Exxon Mobil Steps Up With Debt Offering and New Investments

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Source: http://www.flickr.com/photos/ollesvensson/

Source: http://www.flickr.com/photos/ollesvensson/

On Monday, U.S. oil and gas supermajor Exxon Mobil (NYSE:XOM) revealed a $5.5 billion bond offering, breaking a 20-year debt market dry spell. The offer is broken into two floating rate notes due 2017 (at three-month LIBOR plus 0.04 percent) and 2019 (at three-month LIBOR plus 0.15 percent), as well as three fixed-rate notes due 2017 (at 0.921 percent), 2019 (at 1.819 percent), and 2024 (at 3.176 percent).

The offering does little to disturb Exxon Mobil’s relatively healthy debt situation. The bonds to the company’s existing debt pool of $22.7 billion gave Exxon Mobil a debt-to-equity ratio of 12.58 last quarter. This is below its major U.S. competitor Chevron (NYSE:CVX) at 13.58 and well below the beleaguered BP (NYSE:BP) at 36.96. Exxon Mobil carries an AAA rating from both Moody’s and Standard & Poor’s.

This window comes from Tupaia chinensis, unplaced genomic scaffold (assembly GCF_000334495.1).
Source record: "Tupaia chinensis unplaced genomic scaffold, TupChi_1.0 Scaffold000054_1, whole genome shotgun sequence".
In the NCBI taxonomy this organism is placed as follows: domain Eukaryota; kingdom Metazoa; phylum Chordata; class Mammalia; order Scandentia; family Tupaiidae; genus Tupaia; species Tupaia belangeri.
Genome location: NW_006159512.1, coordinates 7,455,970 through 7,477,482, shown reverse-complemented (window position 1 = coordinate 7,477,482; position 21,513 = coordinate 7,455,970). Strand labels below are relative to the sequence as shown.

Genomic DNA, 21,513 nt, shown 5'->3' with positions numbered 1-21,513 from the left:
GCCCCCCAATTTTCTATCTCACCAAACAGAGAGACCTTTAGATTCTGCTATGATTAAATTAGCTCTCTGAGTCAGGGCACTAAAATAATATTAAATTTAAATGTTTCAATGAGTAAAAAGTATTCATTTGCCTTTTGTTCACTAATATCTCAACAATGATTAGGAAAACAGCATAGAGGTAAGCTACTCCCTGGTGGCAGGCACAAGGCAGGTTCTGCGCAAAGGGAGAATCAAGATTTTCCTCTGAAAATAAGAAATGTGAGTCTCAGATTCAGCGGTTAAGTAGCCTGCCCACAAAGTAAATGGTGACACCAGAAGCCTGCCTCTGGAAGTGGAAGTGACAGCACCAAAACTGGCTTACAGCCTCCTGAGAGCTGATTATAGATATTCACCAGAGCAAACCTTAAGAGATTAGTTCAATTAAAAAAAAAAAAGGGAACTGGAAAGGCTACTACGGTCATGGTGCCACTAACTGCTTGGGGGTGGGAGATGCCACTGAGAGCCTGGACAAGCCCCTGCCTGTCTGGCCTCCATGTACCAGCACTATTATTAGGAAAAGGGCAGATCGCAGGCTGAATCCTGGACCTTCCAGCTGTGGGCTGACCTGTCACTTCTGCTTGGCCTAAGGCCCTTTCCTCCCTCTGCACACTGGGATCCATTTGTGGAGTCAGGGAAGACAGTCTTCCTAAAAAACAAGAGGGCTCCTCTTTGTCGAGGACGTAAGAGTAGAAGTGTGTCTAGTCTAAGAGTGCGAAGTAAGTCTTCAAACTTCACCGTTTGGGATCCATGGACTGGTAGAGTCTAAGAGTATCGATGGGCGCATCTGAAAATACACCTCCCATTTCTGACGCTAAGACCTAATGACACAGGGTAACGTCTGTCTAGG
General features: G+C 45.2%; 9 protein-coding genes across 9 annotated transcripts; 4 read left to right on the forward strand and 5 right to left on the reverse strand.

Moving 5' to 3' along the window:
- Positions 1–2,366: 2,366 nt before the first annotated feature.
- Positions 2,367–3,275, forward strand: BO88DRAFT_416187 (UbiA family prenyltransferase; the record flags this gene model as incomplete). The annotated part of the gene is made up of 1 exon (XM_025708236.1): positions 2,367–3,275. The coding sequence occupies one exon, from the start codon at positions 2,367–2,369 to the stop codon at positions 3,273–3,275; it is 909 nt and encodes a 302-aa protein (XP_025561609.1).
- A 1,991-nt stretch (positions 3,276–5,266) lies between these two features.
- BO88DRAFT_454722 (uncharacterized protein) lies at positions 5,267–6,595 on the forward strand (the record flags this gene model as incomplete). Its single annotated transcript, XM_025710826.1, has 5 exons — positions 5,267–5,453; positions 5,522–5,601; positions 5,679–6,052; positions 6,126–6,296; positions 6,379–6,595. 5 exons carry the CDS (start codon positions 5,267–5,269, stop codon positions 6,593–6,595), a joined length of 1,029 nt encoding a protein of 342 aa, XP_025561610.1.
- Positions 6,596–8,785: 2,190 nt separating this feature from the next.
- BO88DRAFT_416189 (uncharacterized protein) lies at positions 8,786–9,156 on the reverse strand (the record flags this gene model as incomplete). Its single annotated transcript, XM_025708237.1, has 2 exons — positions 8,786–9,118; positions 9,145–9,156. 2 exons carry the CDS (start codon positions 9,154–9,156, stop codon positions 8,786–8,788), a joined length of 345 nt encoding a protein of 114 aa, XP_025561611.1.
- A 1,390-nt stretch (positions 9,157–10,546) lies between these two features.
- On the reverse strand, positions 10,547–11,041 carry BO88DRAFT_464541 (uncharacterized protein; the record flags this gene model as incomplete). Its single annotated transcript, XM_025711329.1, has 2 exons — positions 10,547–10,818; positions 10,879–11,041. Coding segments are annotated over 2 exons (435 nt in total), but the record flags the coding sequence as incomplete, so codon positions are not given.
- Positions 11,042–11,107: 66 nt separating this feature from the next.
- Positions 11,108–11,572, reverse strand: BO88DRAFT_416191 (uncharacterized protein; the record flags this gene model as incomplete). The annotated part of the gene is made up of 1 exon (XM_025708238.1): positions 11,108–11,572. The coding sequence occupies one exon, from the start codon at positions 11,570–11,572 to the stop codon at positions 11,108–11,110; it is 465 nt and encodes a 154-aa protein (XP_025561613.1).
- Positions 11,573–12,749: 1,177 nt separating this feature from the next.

After deducting underwriting discounts and commissions – HSBC (NYSE:HSBC), JPMorgan Chase (NYSE:JPM), and Morgan Stanley (NYSE:MS) took point on the deal, along with more than a dozen other financial institutions — Exxon Mobil expects to net $5.486 billion in proceeds from the sale. The company provided boiler-plate language about usage, saying that it intends “to use the net proceeds from the sale of the Notes for general corporate purposes, including, but not limited to, funding for working capital, acquisitions, capital expenditures, refinancing a portion of our existing commercial paper borrowings and other business opportunities.” The company added that as of February 28, its commercial paper had an average interest rate of 0.07 percent.

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